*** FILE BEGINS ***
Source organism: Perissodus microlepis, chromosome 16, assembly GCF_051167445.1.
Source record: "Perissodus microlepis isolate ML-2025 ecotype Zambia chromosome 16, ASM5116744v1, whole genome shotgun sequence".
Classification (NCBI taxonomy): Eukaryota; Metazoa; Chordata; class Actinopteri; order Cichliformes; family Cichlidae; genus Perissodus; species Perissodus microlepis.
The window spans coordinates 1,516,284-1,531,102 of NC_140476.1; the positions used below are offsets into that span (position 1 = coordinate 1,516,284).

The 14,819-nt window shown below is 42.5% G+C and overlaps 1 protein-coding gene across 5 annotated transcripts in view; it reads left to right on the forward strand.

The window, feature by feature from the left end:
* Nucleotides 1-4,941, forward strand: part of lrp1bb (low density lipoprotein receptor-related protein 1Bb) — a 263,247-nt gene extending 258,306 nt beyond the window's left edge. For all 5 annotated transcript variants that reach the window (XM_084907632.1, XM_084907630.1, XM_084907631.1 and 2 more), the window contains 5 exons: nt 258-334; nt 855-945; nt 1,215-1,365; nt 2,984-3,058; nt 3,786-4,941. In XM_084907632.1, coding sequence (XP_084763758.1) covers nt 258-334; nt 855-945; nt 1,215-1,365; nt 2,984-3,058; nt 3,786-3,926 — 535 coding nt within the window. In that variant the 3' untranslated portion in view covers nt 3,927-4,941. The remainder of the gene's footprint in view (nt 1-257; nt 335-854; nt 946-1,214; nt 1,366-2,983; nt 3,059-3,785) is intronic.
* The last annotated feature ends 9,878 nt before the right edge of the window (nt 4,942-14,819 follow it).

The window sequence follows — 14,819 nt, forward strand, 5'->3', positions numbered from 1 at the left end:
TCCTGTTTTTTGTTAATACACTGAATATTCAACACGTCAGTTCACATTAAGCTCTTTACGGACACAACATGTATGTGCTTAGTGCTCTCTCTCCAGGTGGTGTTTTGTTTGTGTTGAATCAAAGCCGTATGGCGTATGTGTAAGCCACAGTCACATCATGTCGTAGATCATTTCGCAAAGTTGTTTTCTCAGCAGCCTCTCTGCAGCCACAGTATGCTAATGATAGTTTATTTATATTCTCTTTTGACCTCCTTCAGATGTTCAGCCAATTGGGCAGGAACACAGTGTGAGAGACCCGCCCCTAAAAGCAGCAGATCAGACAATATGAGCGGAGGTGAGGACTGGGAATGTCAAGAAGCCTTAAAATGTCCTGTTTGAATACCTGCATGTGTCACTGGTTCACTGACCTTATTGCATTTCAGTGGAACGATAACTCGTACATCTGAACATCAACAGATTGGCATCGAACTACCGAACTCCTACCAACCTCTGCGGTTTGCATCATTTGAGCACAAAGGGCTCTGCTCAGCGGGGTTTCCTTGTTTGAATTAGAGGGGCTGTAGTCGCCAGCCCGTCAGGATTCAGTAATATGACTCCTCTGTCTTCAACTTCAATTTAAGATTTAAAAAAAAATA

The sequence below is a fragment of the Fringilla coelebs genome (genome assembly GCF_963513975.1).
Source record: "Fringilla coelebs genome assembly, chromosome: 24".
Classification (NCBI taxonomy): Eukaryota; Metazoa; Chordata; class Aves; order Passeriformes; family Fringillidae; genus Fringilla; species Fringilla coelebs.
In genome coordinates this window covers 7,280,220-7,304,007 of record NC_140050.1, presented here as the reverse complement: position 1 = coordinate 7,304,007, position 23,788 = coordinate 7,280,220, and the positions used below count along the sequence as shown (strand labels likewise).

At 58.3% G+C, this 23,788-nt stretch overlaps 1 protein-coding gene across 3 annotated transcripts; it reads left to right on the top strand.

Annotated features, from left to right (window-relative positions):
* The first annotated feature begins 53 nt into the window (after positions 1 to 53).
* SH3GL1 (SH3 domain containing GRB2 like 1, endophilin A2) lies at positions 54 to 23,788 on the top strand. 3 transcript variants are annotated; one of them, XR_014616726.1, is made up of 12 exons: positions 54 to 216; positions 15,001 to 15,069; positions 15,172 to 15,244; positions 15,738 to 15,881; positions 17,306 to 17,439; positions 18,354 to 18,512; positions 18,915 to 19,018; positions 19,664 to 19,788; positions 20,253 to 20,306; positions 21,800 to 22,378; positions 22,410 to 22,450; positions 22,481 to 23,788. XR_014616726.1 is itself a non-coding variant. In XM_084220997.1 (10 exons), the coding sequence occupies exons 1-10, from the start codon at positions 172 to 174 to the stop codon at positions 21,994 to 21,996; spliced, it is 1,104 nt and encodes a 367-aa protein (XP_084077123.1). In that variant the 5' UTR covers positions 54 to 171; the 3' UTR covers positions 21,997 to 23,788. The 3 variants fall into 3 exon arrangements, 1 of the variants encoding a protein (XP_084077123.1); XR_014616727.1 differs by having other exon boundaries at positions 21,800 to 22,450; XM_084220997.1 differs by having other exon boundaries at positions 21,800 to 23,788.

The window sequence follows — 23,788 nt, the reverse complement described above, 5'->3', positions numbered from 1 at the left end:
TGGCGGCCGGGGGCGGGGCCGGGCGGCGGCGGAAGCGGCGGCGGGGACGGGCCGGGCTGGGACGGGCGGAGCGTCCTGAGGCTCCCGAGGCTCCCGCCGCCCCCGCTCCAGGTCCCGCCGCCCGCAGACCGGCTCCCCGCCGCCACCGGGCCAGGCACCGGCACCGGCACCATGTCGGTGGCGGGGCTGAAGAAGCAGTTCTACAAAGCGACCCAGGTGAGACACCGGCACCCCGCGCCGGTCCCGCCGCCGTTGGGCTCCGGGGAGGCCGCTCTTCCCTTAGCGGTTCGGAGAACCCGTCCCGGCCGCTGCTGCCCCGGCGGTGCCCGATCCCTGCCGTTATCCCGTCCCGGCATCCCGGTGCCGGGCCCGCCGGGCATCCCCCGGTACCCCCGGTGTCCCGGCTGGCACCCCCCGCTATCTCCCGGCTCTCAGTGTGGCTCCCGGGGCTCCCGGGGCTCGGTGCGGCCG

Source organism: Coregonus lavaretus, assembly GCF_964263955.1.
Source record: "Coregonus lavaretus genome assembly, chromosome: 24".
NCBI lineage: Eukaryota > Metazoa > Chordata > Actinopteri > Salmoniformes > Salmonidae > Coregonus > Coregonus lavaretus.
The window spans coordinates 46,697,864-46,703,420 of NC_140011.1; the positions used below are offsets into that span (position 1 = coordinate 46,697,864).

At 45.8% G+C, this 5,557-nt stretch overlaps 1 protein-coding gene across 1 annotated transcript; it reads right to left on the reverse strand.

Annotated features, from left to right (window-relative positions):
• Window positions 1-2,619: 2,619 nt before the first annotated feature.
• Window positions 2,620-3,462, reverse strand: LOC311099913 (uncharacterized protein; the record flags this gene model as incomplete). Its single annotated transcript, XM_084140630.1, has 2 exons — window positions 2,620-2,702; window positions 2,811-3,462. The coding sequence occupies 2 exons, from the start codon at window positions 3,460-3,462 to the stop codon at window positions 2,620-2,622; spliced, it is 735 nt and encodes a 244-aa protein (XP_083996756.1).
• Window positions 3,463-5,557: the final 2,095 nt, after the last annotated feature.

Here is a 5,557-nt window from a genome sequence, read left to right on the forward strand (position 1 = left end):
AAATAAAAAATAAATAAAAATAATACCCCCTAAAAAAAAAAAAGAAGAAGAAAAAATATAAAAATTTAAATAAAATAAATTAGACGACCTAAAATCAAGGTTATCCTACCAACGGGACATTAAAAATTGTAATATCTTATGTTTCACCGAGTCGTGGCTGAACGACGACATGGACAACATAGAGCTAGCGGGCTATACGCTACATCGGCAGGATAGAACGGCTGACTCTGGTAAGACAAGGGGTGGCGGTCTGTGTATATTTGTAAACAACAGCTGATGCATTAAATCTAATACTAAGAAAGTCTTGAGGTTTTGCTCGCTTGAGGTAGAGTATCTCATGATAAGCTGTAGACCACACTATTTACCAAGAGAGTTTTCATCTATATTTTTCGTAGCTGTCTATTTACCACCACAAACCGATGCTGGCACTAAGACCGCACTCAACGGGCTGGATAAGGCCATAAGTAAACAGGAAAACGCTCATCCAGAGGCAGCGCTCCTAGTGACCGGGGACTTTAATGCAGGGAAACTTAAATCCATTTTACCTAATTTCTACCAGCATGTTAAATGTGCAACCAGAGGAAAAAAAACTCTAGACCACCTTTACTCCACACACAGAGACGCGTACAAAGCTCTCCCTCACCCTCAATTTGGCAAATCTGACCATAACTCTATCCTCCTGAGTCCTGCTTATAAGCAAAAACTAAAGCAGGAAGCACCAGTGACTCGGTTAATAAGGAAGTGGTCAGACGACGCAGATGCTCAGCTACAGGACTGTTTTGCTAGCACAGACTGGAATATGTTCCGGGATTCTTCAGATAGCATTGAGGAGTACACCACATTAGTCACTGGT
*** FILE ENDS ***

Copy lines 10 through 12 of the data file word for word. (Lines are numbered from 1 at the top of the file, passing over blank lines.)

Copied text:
TCCTGTTTTTTGTTAATACACTGAATATTCAACACGTCAGTTCACATTAAGCTCTTTACGGACACAACATGTATGTGCTTAGTGCTCTCTCTCCAGGTGGTGTTTTGTTTGTGTTGAATCAAAGCCGTATGGCGTATGTGTAAGCCACAGTCACATCATGTCGTAGATCATTTCGCAAAGTTGTTTTCTCAGCAGCCTCTCTGCAGCCACAGTATGCTAATGATAGTTTATTTATATTCTCTTTTGACCTCCTTCAGATGTTCAGCCAATTGGGCAGGAACACAGTGTGAGAGACCCGCCCCTAAAAGCAGCAGATCAGACAATATGAGCGGAGGTGAGGACTGGGAATGTCAAGAAGCCTTAAAATGTCCTGTTTGAATACCTGCATGTGTCACTGGTTCACTGACCTTATTGCATTTCAGTGGAACGATAACTCGTACATCTGAACATCAACAGATTGGCATCGAACTACCGAACTCCTACCAACCTCTGCGGTTTGCATCATTTGAGCACAAAGGGCTCTGCTCAGCGGGGTTTCCTTGTTTGAATTAGAGGGGCTGTAGTCGCCAGCCCGTCAGGATTCAGTAATATGACTCCTCTGTCTTCAACTTCAATTTAAGATTTAAAAAAAAATA

The sequence below is a fragment of the Fringilla coelebs genome (genome assembly GCF_963513975.1).
Source record: "Fringilla coelebs genome assembly, chromosome: 24".